Alexandria middle school teacher David Paladin Fernandez said that many of his fellow teachers can’t afford to live in the city.

“I know multiple educators that live outside of Alexandria, some as far away as Fredericksburg,” he said. “They don’t live in these places because it’s convenient. They live in these places because that is where they can afford to live, meaning they will not be able to connect to the community in the same way a resident can. They will not have the benefit of the students and parents seeing them as fellow citizens of Alexandria, despite the fact that they’ve chosen to give their lives to serve the city.”

The city conducted dozens of public meetings for more than a year on the Zoning for Housing proposals, but only released a draft plan in September.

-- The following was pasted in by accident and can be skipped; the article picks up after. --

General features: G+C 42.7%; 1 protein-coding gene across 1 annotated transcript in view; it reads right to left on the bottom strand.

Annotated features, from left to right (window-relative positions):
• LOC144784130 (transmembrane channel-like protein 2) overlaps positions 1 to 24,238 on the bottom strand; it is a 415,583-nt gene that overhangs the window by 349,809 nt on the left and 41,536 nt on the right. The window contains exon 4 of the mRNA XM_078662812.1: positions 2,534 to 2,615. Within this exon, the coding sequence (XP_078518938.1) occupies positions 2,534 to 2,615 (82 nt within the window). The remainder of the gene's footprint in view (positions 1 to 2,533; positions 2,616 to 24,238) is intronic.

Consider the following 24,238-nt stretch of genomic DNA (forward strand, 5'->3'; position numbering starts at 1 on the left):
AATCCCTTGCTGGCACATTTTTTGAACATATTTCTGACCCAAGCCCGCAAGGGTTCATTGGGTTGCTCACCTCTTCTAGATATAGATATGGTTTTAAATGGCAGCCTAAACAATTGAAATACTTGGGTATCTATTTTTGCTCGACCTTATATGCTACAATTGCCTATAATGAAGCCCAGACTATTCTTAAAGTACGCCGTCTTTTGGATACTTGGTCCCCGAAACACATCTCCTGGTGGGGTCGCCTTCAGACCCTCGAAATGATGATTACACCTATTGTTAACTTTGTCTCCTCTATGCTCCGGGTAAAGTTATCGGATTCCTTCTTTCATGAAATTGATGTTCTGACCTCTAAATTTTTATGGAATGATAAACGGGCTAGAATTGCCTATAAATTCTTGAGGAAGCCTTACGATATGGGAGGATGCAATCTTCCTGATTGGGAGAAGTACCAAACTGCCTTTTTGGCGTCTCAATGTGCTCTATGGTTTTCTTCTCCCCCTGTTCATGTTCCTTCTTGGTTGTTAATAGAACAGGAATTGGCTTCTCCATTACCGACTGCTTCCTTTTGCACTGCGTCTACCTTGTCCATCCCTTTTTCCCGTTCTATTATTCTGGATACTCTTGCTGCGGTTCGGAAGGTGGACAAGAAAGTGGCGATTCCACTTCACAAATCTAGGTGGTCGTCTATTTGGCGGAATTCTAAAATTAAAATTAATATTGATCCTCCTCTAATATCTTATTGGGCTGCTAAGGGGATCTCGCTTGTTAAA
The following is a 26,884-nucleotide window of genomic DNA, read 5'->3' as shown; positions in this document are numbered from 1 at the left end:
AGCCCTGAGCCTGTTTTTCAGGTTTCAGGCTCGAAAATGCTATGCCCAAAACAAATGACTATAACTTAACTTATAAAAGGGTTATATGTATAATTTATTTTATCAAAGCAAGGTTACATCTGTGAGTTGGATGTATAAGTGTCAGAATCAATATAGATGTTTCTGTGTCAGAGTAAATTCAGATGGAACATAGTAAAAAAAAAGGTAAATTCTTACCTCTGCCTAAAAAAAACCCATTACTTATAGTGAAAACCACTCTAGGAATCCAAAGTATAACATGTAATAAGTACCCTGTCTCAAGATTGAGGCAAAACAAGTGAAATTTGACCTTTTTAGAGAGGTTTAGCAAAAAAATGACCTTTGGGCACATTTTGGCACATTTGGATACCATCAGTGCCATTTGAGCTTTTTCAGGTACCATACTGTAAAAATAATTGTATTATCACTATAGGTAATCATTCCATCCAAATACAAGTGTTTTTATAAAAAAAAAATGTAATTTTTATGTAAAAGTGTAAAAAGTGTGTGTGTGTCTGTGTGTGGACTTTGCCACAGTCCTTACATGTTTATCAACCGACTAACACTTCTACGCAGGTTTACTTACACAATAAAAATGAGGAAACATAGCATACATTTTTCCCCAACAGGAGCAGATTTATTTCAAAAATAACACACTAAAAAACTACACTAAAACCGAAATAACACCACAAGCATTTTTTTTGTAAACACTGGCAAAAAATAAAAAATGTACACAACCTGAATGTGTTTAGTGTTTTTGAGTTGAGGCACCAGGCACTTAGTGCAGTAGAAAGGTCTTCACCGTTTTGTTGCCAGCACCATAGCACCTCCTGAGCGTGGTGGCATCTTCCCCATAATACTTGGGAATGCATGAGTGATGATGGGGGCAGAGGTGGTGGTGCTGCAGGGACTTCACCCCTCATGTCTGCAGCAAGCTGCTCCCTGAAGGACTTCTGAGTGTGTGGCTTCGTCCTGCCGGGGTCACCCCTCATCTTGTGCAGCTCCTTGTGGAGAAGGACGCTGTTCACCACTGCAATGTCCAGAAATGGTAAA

“The sessions have focused on general issues and goals, not specific proposals,” said North Ridge resident Sonny Yoder, who asked for a deferral. “Full disclosure came only 30 days ago.”

Luca Gattoni-Celli, founder of YIMBYs of Northern Virginia, said that the city can solve its affordable housing crisis and shouldn’t fear the solution. Gattoni-Celli lives in the West End, surrounded by thousands of city residents living in apartments, he said.

“Living near thousands of other human beings is nothing but a blessing for me and my family,” he said. “It’s wonderful.”

West End resident Kursten Phelps said that she got lucky eight years ago when she got a $5,000 raise and that she and her family were then able to afford to buy their home.

“We got very, very lucky,” Phelps said. “Many of our kids friends are being squeezed out of Alexandria because their rents are rising and there’s no available homes in their budget.”